Lukas Walter, Kyle O'Connor and Travis McEvoy are former WHLers who are named plaintiffs in the class action. But, as a result of certification, Charney's firm now represents all current and former players going back to 2012.

"The new players that come into the league are not in the class at this stage because of the way the judge has decided the class definition," said Charney. "There will be an opportunity for us to reapply to expand the class in a year from now or before the trial, whenever that is, to pick up those extra players."

Charney contends players in all three CHL-affiliated leagues are being paid amounts that haven't changed substantially in 40 years. Prior to 2014, WHL teams paid players between $35 and $55, the Ontario Hockey League paid $50 and the Quebec Major Hockey League paid $35 for a 40- to 65-hour work week.

In response to the threat of the class action, the WHL has sought, and received, some government protection.

"The provinces of Saskatchewan and British Columbia along with the State of Washington have adopted the exemptions to the employment standards acts clarifying that WHL players are amateur athletes," said Robson. "The WHL expects all other provincial and state jurisdictions will also pass similar exemptions in the near future."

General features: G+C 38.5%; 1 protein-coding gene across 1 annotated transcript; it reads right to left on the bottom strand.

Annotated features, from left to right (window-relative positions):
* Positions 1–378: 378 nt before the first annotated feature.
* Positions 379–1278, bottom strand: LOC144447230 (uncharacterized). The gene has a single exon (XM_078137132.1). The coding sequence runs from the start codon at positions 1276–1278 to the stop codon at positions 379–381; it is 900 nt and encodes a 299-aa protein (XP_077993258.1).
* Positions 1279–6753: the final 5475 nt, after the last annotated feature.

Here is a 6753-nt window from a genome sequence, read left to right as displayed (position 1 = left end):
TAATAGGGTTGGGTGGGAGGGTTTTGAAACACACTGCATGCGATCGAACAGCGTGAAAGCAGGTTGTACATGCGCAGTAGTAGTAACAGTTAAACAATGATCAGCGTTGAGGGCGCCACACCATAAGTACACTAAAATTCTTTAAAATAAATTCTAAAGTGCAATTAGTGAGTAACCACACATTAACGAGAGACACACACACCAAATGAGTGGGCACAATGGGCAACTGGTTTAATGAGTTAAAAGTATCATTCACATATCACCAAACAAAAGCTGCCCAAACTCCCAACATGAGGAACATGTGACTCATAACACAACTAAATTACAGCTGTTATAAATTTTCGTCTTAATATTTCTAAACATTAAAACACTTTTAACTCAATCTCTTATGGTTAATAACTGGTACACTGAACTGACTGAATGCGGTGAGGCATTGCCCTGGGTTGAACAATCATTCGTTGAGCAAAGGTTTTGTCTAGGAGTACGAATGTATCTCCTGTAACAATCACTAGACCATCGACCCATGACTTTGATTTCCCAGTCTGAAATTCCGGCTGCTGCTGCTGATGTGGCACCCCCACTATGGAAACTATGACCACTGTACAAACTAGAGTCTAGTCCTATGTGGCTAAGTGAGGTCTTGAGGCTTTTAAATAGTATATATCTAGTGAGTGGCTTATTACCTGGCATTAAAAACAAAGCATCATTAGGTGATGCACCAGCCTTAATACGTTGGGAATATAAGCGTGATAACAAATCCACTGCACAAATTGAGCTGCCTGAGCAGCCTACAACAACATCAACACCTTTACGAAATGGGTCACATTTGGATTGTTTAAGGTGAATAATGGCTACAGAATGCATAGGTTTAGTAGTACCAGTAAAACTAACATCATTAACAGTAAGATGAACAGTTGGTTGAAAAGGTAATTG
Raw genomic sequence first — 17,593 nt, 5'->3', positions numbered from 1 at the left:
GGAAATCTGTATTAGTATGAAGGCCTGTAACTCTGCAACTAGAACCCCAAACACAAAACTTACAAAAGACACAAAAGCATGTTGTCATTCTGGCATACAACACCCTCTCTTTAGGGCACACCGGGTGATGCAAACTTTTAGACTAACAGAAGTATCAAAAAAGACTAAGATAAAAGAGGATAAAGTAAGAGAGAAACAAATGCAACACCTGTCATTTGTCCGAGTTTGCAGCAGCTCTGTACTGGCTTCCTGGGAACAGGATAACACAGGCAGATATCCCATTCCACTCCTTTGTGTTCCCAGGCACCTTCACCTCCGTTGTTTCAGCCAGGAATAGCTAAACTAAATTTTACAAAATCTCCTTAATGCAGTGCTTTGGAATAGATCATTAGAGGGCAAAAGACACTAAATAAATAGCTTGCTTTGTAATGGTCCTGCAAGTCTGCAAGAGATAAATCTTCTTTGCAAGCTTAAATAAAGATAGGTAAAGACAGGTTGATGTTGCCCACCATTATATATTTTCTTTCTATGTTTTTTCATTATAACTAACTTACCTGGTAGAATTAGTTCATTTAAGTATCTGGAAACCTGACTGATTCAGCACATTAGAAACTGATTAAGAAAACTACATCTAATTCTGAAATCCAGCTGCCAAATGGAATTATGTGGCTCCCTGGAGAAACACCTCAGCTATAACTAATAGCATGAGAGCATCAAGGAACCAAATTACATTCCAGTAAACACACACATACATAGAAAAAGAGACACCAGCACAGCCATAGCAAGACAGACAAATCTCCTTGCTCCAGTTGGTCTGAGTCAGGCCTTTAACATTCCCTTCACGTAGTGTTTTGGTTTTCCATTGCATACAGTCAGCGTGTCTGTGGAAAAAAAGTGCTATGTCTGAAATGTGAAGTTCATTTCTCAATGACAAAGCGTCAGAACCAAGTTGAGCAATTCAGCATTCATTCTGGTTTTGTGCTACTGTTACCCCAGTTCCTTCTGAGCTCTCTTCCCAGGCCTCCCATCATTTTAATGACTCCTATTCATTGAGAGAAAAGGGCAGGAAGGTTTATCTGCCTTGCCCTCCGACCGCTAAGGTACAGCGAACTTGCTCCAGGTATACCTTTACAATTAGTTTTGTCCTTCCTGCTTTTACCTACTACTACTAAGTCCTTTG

This sort of legislation is only a partial roadblock for the players' class action.

"The provinces that have, for reasons which I don't agree with, passed legislation to exempt the players (but) did not do it retroactively," said Charney. "Those exemptions only apply going forward from the day they were passed — they don't go backwards. And so if Alberta and Manitoba were make the same mistakes as the legislatures in B.C. and Saskatchewan, it would only go forward."